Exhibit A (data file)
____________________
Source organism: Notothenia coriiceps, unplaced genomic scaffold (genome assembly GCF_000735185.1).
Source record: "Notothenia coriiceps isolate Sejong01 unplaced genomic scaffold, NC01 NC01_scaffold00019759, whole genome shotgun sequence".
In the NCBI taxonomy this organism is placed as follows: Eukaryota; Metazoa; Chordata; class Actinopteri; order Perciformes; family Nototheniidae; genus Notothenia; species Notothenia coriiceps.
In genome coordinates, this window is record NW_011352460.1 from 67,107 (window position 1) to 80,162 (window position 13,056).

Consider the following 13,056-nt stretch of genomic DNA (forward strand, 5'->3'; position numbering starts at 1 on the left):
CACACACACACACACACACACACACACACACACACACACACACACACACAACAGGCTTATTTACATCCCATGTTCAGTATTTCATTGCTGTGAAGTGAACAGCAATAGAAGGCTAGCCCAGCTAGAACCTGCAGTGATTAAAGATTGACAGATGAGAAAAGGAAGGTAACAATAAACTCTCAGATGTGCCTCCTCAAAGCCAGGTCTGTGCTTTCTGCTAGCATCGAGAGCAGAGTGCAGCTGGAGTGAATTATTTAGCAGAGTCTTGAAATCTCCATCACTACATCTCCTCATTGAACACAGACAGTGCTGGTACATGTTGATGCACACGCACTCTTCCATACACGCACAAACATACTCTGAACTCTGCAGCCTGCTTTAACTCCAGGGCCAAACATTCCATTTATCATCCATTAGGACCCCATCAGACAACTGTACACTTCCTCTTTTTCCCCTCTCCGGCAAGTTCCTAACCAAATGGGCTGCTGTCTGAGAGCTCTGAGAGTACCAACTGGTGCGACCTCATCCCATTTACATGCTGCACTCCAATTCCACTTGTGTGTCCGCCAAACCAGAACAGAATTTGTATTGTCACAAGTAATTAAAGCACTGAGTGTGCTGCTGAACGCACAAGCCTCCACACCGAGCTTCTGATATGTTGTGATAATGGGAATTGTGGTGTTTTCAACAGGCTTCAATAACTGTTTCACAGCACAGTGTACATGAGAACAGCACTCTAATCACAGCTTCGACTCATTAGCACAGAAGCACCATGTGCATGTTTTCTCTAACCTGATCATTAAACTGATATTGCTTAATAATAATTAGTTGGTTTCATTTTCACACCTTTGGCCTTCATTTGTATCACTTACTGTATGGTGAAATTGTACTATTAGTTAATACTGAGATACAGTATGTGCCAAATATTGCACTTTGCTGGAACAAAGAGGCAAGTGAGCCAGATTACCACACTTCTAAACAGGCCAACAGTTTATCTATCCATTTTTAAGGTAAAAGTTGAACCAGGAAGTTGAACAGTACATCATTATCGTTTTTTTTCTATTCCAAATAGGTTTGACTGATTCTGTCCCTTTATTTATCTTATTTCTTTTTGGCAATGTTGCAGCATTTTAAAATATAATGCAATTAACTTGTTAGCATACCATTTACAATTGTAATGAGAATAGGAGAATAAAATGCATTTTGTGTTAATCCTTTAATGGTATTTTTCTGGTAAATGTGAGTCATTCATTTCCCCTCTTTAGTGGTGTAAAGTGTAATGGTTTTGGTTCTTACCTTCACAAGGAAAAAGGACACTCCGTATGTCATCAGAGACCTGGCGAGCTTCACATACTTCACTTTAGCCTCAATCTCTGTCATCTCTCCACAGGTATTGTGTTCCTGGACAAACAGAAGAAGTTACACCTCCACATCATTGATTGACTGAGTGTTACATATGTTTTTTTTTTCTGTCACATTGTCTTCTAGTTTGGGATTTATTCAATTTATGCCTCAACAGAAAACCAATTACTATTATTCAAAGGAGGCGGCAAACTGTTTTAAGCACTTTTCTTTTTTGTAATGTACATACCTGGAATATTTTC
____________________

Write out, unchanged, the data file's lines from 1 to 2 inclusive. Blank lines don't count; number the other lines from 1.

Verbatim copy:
Source organism: Notothenia coriiceps, unplaced genomic scaffold (genome assembly GCF_000735185.1).
Source record: "Notothenia coriiceps isolate Sejong01 unplaced genomic scaffold, NC01 NC01_scaffold00019759, whole genome shotgun sequence".